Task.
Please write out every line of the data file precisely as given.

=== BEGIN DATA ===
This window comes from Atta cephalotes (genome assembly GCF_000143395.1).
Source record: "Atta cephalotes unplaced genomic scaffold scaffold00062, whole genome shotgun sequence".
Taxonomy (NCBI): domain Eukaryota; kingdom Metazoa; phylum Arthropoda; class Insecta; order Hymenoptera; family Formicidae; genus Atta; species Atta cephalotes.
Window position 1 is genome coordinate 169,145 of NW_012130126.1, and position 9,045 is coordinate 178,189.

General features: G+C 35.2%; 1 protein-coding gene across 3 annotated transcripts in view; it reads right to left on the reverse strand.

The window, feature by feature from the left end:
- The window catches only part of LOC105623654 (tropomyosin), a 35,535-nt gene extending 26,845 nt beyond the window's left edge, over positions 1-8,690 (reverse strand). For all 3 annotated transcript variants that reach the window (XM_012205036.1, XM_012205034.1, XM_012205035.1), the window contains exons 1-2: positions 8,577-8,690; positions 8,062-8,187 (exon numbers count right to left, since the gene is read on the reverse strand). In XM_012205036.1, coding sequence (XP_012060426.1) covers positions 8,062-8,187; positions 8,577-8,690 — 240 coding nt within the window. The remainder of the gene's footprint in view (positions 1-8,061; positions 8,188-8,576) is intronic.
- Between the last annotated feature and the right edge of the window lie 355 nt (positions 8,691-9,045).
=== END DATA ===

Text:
This window comes from Atta cephalotes (genome assembly GCF_000143395.1).
Source record: "Atta cephalotes unplaced genomic scaffold scaffold00062, whole genome shotgun sequence".
Taxonomy (NCBI): domain Eukaryota; kingdom Metazoa; phylum Arthropoda; class Insecta; order Hymenoptera; family Formicidae; genus Atta; species Atta cephalotes.
Window position 1 is genome coordinate 169,145 of NW_012130126.1, and position 9,045 is coordinate 178,189.

General features: G+C 35.2%; 1 protein-coding gene across 3 annotated transcripts in view; it reads right to left on the reverse strand.

The window, feature by feature from the left end:
- The window catches only part of LOC105623654 (tropomyosin), a 35,535-nt gene extending 26,845 nt beyond the window's left edge, over positions 1-8,690 (reverse strand). For all 3 annotated transcript variants that reach the window (XM_012205036.1, XM_012205034.1, XM_012205035.1), the window contains exons 1-2: positions 8,577-8,690; positions 8,062-8,187 (exon numbers count right to left, since the gene is read on the reverse strand). In XM_012205036.1, coding sequence (XP_012060426.1) covers positions 8,062-8,187; positions 8,577-8,690 — 240 coding nt within the window. The remainder of the gene's footprint in view (positions 1-8,061; positions 8,188-8,576) is intronic.
- Between the last annotated feature and the right edge of the window lie 355 nt (positions 8,691-9,045).